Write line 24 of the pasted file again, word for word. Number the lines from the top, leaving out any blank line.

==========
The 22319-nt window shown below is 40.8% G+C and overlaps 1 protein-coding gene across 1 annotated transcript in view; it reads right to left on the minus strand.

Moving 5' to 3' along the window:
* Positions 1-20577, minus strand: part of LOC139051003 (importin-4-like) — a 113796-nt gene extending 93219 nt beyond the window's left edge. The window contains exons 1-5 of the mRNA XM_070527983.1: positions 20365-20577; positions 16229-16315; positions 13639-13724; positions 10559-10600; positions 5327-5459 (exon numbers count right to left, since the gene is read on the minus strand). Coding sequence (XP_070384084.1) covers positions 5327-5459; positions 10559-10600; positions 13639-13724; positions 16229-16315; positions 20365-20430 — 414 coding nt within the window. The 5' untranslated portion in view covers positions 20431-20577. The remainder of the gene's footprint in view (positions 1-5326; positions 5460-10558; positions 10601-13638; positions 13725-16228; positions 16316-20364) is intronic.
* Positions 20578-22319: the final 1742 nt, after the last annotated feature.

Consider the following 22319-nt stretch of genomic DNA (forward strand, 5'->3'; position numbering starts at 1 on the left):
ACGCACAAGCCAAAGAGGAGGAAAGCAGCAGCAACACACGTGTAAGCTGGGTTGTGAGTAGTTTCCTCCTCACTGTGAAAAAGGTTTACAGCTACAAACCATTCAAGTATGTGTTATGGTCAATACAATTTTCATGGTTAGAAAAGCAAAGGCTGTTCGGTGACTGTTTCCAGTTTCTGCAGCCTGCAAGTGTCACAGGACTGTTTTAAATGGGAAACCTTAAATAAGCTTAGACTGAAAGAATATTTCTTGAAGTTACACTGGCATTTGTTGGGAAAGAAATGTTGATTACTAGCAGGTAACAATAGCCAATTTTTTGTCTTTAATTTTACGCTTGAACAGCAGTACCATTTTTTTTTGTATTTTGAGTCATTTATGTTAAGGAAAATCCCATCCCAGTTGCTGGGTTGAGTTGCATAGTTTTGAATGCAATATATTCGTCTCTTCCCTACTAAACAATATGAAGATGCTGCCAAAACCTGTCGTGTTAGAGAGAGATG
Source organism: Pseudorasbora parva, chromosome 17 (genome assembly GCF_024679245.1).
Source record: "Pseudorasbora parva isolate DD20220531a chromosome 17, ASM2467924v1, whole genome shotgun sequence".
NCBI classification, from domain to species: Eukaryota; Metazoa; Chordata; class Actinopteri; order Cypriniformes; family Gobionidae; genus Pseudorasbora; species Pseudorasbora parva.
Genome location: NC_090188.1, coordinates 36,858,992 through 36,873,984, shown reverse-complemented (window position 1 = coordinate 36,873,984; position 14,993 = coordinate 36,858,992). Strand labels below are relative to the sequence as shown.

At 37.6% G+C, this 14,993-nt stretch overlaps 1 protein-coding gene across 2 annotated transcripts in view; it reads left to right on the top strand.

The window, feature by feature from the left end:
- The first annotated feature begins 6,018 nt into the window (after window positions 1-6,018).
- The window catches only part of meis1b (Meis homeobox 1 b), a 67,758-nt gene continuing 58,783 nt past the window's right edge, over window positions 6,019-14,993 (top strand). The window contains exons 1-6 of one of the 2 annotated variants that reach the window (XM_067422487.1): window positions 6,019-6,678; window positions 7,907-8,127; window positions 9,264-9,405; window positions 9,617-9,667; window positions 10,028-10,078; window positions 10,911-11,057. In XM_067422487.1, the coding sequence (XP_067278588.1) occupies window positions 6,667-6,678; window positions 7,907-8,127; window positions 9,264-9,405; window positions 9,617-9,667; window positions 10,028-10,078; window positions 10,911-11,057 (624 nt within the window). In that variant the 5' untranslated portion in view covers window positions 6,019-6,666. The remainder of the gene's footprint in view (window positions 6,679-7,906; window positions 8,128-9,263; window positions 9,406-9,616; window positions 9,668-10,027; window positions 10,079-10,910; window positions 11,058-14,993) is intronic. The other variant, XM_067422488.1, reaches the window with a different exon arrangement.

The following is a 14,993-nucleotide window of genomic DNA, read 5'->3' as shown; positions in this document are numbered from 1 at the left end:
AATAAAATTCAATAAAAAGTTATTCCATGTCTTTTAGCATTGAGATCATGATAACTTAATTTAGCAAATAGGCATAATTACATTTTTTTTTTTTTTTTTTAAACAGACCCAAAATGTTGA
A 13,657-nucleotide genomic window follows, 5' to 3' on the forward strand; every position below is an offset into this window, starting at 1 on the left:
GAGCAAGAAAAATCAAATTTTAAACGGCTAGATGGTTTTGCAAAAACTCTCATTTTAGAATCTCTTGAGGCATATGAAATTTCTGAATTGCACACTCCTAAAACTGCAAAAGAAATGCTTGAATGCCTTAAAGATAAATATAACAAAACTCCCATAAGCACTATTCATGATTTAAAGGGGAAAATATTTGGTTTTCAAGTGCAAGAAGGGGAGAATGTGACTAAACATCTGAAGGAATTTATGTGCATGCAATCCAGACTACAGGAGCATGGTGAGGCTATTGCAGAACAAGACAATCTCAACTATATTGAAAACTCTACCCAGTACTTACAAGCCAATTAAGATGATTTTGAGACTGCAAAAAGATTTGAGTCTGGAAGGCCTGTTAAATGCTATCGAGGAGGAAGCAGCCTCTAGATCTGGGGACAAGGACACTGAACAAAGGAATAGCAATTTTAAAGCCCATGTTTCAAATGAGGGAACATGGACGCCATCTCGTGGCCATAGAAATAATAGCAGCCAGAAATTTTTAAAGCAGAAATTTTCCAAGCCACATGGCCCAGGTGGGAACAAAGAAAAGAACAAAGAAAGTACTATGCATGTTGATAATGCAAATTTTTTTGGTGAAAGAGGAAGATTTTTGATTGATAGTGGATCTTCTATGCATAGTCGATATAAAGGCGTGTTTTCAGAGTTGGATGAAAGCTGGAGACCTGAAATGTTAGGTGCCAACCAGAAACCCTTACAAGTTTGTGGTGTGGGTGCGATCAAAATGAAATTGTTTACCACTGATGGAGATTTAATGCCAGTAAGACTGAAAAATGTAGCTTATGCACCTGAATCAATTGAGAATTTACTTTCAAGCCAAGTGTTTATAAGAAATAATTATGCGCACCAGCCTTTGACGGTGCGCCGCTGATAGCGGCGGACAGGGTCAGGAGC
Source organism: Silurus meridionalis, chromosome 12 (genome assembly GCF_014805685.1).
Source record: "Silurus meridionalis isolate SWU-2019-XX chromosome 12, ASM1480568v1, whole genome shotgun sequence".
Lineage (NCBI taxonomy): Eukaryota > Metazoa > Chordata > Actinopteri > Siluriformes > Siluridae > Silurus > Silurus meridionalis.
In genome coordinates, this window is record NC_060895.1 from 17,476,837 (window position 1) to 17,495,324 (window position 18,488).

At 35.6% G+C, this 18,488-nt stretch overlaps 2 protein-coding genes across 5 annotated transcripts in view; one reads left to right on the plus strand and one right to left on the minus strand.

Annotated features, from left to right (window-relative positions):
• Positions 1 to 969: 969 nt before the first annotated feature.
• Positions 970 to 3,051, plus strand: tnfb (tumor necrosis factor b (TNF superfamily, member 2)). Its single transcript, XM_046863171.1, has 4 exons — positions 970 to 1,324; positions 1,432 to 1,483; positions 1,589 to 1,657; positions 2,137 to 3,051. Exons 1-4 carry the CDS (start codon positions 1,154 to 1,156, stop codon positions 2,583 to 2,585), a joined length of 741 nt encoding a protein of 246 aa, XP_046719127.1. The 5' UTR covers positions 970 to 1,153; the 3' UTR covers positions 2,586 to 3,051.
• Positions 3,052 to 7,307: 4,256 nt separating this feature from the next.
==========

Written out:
Annotated features, from left to right (window-relative positions):